By Nina Tisara
ALEXANDRIA,VA- Friendships are a little like the rings of a tree, a new ring for each year of growth, some thicker, some thinner, depending on different factors in the environment. I have circles of friends that go back to my junior high school days. There are some new circles and many in between.
Some years ago, one of my friends started a Soup Group. She thought groups were a little like soup. You put in different ingredients, give them time to simmer, and you come up with interesting and enjoyable fare. The Soup Group met for dinner, but the idea was to keep the menu simple so people could spend time talking and enjoying each other. And as you may have guessed, the main dish was soup.
A recent circle of my women friends calls itself the Tawandas after the exclamation used by Evelyn, a character in the movie Fried Green Tomatoes while she intentionally bashed someone’s car. We know we’ve misspelled the name, but we’ve used it for so long that we decided to stick with it.
There are 12 of us on the email list, and we meet monthly for potluck dinners and conversation. Although the people change, the number stays pretty much constant. The actual date when group started isn’t recorded, but according to my almost-daily journal, I’ve been a member since 2001. For me, the joy is in getting to know the other women, and over the years we have become more like family than just friends.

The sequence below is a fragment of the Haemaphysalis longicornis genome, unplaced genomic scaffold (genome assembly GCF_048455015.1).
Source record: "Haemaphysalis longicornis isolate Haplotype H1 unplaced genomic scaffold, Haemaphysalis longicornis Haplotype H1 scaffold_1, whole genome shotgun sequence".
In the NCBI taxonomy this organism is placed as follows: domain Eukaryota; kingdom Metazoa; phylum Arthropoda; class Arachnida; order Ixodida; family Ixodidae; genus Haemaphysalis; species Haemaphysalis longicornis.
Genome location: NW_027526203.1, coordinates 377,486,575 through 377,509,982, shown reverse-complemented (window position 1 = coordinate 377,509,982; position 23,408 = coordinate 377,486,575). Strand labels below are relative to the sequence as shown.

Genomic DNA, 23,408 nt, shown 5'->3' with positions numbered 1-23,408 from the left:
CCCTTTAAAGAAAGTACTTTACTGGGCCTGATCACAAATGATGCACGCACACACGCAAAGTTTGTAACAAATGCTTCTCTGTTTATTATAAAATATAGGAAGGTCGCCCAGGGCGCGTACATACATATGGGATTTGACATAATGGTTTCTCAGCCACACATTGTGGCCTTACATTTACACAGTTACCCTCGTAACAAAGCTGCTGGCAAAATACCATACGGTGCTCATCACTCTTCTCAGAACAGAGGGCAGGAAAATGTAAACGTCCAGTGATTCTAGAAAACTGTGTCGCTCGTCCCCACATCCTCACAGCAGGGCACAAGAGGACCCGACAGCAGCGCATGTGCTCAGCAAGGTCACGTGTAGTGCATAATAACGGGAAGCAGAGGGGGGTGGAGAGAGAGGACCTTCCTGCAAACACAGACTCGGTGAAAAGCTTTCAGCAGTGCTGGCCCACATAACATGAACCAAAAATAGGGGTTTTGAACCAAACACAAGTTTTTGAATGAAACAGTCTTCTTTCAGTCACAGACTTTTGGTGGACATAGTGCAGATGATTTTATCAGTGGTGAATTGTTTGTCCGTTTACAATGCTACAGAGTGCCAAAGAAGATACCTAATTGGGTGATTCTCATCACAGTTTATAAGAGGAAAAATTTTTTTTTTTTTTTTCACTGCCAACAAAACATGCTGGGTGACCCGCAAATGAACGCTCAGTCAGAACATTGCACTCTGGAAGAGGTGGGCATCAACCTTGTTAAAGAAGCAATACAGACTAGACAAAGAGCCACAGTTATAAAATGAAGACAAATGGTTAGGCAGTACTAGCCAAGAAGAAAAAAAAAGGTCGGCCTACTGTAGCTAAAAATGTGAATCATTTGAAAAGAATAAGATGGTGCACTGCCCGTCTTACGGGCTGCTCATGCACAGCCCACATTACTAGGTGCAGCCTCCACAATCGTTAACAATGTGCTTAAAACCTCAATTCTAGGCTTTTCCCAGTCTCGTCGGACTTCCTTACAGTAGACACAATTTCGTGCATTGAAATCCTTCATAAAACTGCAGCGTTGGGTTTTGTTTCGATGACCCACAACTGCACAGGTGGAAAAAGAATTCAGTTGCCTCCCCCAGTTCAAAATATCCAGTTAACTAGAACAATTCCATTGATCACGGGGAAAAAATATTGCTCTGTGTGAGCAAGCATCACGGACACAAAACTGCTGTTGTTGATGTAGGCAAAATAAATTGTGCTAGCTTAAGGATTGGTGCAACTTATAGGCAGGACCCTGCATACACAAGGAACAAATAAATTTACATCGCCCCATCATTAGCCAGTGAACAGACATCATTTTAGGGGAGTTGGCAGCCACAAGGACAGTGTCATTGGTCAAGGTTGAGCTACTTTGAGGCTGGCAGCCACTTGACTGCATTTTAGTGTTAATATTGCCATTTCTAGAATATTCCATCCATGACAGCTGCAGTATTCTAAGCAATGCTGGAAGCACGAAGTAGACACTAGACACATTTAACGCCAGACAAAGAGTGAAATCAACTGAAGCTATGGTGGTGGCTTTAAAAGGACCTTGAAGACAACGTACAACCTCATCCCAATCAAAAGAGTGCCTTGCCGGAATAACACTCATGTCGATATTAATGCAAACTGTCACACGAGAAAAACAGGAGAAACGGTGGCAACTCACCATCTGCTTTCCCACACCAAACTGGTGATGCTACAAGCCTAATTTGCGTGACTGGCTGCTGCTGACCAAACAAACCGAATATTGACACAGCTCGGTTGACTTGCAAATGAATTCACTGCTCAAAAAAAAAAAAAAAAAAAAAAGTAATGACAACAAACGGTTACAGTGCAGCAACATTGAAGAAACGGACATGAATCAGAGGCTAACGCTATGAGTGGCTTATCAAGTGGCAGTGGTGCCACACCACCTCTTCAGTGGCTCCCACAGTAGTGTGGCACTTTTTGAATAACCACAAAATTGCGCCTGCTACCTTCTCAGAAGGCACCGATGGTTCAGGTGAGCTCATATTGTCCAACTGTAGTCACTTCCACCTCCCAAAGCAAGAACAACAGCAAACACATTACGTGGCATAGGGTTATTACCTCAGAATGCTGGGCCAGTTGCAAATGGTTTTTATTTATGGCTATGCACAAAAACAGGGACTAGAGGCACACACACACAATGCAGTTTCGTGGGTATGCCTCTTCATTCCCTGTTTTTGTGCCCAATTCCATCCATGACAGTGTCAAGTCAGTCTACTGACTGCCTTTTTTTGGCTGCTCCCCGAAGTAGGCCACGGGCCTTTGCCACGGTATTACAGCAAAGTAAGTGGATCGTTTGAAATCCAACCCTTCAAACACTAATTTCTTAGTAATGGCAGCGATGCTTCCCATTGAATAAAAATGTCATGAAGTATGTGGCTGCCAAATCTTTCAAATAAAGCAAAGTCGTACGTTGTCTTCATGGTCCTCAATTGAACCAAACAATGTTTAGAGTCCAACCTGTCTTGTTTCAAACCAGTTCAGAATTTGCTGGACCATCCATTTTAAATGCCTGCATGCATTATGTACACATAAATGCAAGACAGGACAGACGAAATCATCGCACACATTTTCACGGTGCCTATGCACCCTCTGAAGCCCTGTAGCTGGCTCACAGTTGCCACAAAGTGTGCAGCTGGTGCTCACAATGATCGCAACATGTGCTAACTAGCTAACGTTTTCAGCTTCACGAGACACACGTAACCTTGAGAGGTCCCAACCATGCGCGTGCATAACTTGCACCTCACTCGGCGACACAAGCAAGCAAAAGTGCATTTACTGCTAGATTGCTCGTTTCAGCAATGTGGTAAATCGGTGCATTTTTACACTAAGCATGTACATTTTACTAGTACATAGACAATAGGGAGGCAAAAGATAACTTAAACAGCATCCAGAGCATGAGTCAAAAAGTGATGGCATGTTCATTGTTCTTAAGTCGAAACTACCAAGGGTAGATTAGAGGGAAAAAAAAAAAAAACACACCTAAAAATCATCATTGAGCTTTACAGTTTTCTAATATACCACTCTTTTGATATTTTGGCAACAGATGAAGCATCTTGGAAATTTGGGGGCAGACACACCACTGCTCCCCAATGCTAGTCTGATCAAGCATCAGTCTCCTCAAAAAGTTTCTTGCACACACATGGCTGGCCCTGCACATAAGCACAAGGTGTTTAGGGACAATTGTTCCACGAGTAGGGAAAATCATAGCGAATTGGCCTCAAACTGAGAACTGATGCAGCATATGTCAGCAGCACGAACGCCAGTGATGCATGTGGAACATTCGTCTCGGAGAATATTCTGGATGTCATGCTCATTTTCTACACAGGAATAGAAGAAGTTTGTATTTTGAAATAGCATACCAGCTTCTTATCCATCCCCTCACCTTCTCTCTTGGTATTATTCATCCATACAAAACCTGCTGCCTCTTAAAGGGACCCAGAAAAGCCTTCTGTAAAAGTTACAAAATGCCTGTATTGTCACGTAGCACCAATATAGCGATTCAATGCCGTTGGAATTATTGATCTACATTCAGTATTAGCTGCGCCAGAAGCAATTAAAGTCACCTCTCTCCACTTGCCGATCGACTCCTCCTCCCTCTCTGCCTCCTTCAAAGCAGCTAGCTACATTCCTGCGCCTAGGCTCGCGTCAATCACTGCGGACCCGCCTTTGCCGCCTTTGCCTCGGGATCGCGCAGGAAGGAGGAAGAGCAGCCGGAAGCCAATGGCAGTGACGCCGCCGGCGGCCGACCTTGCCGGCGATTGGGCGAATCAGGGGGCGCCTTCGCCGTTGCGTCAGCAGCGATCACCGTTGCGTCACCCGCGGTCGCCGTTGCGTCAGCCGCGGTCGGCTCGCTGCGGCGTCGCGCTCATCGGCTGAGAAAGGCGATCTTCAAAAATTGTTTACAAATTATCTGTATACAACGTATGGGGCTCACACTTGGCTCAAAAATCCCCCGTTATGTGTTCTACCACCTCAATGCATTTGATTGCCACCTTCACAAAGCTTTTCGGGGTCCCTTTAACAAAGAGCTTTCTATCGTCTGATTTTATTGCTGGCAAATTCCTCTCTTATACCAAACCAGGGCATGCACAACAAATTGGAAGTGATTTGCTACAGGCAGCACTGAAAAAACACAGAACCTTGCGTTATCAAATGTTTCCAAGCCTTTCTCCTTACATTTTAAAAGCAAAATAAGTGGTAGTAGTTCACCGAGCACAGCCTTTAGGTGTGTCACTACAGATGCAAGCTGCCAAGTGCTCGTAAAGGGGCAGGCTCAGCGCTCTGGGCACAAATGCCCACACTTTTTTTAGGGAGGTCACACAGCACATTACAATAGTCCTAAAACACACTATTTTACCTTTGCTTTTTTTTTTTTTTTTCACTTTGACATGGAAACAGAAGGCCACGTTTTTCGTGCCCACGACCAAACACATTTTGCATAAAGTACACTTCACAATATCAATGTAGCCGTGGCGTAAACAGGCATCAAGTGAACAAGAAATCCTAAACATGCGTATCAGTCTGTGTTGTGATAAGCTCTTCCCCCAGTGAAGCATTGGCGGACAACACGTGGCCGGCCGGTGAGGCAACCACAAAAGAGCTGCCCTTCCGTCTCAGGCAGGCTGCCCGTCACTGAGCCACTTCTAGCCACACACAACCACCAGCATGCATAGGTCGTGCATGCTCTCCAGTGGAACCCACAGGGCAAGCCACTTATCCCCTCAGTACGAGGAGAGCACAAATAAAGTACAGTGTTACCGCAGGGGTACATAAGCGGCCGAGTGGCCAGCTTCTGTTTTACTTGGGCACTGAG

In June 2016, we hosted graphic designer, art educator, and entrepreneurial coach Sharmila Karamchandani, who painted our hands with henna. We collected $10 each for the henna art and donated the money to Empowered Women International (EWI). They create jobs and entrepreneurial opportunities for immigrant, low-income, and at-risk women in this area.
More recently, ten Tawanda’s gathered at my home, and each had a story to share. One was excited that her garden had expanded from plants to vegetables, and that her fruit trees were thriving. Another had checked something off her bucket list, a trip with her husband to Martha’s Vineyard. While there, they visited the village of Aquinnah and they found an unmarked burial ground of the Wampanoags, a tribe of the Algonquin.
Another Tawanda had just sold her home to a young couple who told her they looked forward to having and raising their children there. She couldn’t be happier. Grandchildren’s graduations were a highlight for one. And another shared that she and her husband are still adjusting to a move from a single family home of over 30 years to a high-rise condo. And how proud she is that their son, who lives in New York City, was recently cast in an upcoming local theatre production.
Another is excited to have completed a piece of hooked art for our church, while another’s husband went to a jazz workshop in Louisville, Kentucky, and she went to her niece’s destination wedding in Barbados. We got an update on harnessing church members’ energy to deal with climate change. We learned about a daughter’s unhappy experience with buying a used car, despite taking the right precautions. And I announced that I was trying my hand at writing this column.
I thought as I listened to their stories that it was a lot like opening a favorite book, where I looked forward each month to reading another chapter.
Enduring friendships. I wish the same for you.